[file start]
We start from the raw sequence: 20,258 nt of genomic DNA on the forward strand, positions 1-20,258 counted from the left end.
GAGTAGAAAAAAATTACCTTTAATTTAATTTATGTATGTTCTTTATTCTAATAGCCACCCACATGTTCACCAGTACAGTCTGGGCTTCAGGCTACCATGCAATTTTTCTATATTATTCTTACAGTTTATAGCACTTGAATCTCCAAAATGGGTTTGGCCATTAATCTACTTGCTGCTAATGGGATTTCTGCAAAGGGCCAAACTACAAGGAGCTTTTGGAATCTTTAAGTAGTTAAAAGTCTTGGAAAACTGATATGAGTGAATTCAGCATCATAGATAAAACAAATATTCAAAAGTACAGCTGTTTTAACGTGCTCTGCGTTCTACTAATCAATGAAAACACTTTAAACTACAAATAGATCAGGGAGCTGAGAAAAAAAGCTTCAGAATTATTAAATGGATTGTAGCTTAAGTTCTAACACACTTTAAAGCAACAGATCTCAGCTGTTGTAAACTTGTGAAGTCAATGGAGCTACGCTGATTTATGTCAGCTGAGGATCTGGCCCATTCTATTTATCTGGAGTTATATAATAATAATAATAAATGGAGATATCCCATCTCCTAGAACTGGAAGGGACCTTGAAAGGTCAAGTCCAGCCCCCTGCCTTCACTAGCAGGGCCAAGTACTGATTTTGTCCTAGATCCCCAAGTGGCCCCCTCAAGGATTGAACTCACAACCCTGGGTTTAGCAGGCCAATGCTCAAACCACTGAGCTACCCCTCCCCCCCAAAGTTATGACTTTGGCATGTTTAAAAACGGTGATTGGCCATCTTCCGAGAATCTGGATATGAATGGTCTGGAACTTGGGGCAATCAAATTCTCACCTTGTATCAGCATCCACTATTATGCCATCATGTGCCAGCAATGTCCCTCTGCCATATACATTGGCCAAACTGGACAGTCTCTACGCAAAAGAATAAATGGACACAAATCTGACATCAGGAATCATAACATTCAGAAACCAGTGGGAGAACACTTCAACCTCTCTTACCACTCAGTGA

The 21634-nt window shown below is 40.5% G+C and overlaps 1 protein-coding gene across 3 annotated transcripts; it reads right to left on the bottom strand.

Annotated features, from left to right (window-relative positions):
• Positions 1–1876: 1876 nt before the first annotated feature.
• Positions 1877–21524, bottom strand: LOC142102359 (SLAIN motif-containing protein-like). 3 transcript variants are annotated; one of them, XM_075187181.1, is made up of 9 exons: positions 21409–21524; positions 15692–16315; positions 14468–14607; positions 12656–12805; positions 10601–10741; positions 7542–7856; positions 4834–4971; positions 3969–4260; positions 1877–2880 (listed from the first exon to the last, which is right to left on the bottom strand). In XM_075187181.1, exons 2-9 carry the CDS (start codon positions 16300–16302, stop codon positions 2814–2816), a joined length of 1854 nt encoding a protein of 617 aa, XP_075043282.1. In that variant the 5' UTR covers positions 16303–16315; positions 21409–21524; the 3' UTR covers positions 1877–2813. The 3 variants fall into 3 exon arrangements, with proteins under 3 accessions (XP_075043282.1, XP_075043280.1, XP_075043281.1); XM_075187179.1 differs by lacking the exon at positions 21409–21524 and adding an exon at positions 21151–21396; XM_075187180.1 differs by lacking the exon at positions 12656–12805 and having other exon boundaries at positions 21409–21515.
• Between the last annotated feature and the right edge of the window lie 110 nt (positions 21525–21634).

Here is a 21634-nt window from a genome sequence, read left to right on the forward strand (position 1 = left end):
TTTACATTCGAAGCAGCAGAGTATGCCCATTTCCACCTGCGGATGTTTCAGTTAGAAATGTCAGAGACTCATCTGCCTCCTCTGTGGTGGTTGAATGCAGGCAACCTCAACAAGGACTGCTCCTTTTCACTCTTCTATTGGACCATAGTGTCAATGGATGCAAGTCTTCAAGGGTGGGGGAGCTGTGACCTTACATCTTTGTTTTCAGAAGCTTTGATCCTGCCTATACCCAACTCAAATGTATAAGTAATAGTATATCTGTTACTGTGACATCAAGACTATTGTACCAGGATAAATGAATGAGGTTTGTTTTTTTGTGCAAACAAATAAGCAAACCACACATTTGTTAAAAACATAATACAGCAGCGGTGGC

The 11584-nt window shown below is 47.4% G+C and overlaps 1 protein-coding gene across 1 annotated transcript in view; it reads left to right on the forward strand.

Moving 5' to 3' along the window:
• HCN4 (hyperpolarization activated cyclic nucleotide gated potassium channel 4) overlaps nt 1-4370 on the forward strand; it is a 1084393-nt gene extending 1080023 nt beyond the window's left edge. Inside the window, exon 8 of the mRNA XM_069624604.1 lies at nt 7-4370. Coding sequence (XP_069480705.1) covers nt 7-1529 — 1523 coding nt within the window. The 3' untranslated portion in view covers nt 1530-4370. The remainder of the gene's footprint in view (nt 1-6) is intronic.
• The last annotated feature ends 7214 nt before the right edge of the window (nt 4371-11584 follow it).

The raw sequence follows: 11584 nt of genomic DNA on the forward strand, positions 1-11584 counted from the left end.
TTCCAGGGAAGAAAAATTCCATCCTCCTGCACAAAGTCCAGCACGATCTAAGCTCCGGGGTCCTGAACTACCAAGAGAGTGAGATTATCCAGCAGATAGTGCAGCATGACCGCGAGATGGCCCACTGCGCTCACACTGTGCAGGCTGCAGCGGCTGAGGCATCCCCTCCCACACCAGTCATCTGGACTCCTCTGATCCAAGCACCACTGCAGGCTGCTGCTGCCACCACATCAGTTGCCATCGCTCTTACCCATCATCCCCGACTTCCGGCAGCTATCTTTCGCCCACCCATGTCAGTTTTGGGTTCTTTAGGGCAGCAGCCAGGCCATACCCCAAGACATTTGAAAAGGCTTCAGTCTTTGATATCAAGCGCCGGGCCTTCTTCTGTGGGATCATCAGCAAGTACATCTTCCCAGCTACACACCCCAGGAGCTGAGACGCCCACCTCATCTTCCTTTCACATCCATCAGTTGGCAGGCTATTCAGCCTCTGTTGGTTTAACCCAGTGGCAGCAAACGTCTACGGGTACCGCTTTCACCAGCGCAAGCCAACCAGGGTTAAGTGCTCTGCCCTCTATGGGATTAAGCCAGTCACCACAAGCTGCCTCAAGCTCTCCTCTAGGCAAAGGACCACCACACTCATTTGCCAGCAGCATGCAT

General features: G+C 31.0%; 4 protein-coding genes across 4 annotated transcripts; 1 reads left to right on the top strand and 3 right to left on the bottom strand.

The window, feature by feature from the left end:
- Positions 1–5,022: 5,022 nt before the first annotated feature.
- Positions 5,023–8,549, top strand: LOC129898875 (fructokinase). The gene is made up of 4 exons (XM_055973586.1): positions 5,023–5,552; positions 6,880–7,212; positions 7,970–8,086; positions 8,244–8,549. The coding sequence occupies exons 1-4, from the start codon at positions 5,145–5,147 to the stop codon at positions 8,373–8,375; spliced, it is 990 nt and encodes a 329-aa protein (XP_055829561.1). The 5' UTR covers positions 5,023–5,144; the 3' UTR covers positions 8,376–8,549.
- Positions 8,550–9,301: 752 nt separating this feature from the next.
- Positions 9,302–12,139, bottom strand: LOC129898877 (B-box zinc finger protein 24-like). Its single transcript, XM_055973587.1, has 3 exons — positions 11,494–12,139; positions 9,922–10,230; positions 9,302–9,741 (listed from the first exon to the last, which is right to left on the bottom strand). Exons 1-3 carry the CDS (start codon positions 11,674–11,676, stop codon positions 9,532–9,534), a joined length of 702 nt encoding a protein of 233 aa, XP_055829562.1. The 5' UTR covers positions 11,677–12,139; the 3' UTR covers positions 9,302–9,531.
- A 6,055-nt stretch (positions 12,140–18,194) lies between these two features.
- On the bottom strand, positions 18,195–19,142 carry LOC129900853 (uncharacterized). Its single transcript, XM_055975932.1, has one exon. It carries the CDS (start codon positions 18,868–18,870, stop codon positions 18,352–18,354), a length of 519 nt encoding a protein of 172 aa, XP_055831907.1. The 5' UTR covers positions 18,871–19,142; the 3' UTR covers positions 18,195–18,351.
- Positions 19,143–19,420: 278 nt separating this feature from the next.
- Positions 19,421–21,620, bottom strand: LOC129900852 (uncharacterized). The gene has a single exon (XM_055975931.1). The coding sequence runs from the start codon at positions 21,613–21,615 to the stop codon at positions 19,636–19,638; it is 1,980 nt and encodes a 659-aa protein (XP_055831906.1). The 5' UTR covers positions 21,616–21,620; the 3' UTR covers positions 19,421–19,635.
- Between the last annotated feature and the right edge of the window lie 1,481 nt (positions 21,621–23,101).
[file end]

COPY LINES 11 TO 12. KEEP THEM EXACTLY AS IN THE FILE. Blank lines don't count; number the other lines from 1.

Moving 5' to 3' along the window:
• HCN4 (hyperpolarization activated cyclic nucleotide gated potassium channel 4) overlaps nt 1-4370 on the forward strand; it is a 1084393-nt gene extending 1080023 nt beyond the window's left edge. Inside the window, exon 8 of the mRNA XM_069624604.1 lies at nt 7-4370. Coding sequence (XP_069480705.1) covers nt 7-1529 — 1523 coding nt within the window. The 3' untranslated portion in view covers nt 1530-4370. The remainder of the gene's footprint in view (nt 1-6) is intronic.